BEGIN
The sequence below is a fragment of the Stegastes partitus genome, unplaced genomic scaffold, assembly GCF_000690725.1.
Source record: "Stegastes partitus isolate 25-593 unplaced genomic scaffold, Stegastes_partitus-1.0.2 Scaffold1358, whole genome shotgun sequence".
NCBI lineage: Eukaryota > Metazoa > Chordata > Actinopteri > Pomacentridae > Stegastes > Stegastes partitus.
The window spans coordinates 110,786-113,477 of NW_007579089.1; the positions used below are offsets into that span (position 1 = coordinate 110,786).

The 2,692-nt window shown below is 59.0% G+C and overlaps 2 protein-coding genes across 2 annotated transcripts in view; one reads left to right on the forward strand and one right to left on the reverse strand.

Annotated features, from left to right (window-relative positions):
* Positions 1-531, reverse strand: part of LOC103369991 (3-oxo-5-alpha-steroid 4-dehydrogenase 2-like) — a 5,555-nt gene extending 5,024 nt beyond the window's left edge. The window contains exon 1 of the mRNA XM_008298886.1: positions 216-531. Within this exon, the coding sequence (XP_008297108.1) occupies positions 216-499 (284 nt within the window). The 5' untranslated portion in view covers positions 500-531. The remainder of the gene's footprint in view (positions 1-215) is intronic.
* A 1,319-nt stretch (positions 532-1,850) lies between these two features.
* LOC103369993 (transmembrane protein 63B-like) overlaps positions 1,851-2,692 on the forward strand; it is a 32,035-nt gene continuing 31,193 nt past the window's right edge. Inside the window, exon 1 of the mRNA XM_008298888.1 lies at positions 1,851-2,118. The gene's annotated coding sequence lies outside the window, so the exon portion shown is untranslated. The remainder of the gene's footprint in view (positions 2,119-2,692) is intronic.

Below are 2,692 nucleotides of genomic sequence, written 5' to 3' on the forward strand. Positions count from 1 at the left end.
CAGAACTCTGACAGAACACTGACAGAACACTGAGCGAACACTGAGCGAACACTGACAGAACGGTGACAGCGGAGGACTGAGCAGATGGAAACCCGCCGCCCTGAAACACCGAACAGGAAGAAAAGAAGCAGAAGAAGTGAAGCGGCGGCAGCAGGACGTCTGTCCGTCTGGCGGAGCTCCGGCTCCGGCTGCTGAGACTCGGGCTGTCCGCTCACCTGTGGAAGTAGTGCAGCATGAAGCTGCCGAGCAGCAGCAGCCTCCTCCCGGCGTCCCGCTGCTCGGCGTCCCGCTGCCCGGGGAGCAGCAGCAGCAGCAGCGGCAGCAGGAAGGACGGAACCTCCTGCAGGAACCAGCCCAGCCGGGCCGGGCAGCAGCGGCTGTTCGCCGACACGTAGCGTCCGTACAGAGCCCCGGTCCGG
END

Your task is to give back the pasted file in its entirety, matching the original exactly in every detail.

The sequence below is a fragment of the Stegastes partitus genome, unplaced genomic scaffold, assembly GCF_000690725.1.
Source record: "Stegastes partitus isolate 25-593 unplaced genomic scaffold, Stegastes_partitus-1.0.2 Scaffold1358, whole genome shotgun sequence".
NCBI lineage: Eukaryota > Metazoa > Chordata > Actinopteri > Pomacentridae > Stegastes > Stegastes partitus.
The window spans coordinates 110,786-113,477 of NW_007579089.1; the positions used below are offsets into that span (position 1 = coordinate 110,786).

The 2,692-nt window shown below is 59.0% G+C and overlaps 2 protein-coding genes across 2 annotated transcripts in view; one reads left to right on the forward strand and one right to left on the reverse strand.

Annotated features, from left to right (window-relative positions):
* Positions 1-531, reverse strand: part of LOC103369991 (3-oxo-5-alpha-steroid 4-dehydrogenase 2-like) — a 5,555-nt gene extending 5,024 nt beyond the window's left edge. The window contains exon 1 of the mRNA XM_008298886.1: positions 216-531. Within this exon, the coding sequence (XP_008297108.1) occupies positions 216-499 (284 nt within the window). The 5' untranslated portion in view covers positions 500-531. The remainder of the gene's footprint in view (positions 1-215) is intronic.
* A 1,319-nt stretch (positions 532-1,850) lies between these two features.
* LOC103369993 (transmembrane protein 63B-like) overlaps positions 1,851-2,692 on the forward strand; it is a 32,035-nt gene continuing 31,193 nt past the window's right edge. Inside the window, exon 1 of the mRNA XM_008298888.1 lies at positions 1,851-2,118. The gene's annotated coding sequence lies outside the window, so the exon portion shown is untranslated. The remainder of the gene's footprint in view (positions 2,119-2,692) is intronic.

Below are 2,692 nucleotides of genomic sequence, written 5' to 3' on the forward strand. Positions count from 1 at the left end.
CAGAACTCTGACAGAACACTGACAGAACACTGAGCGAACACTGAGCGAACACTGACAGAACGGTGACAGCGGAGGACTGAGCAGATGGAAACCCGCCGCCCTGAAACACCGAACAGGAAGAAAAGAAGCAGAAGAAGTGAAGCGGCGGCAGCAGGACGTCTGTCCGTCTGGCGGAGCTCCGGCTCCGGCTGCTGAGACTCGGGCTGTCCGCTCACCTGTGGAAGTAGTGCAGCATGAAGCTGCCGAGCAGCAGCAGCCTCCTCCCGGCGTCCCGCTGCTCGGCGTCCCGCTGCCCGGGGAGCAGCAGCAGCAGCAGCGGCAGCAGGAAGGACGGAACCTCCTGCAGGAACCAGCCCAGCCGGGCCGGGCAGCAGCGGCTGTTCGCCGACACGTAGCGTCCGTACAGAGCCCCGGTCCGG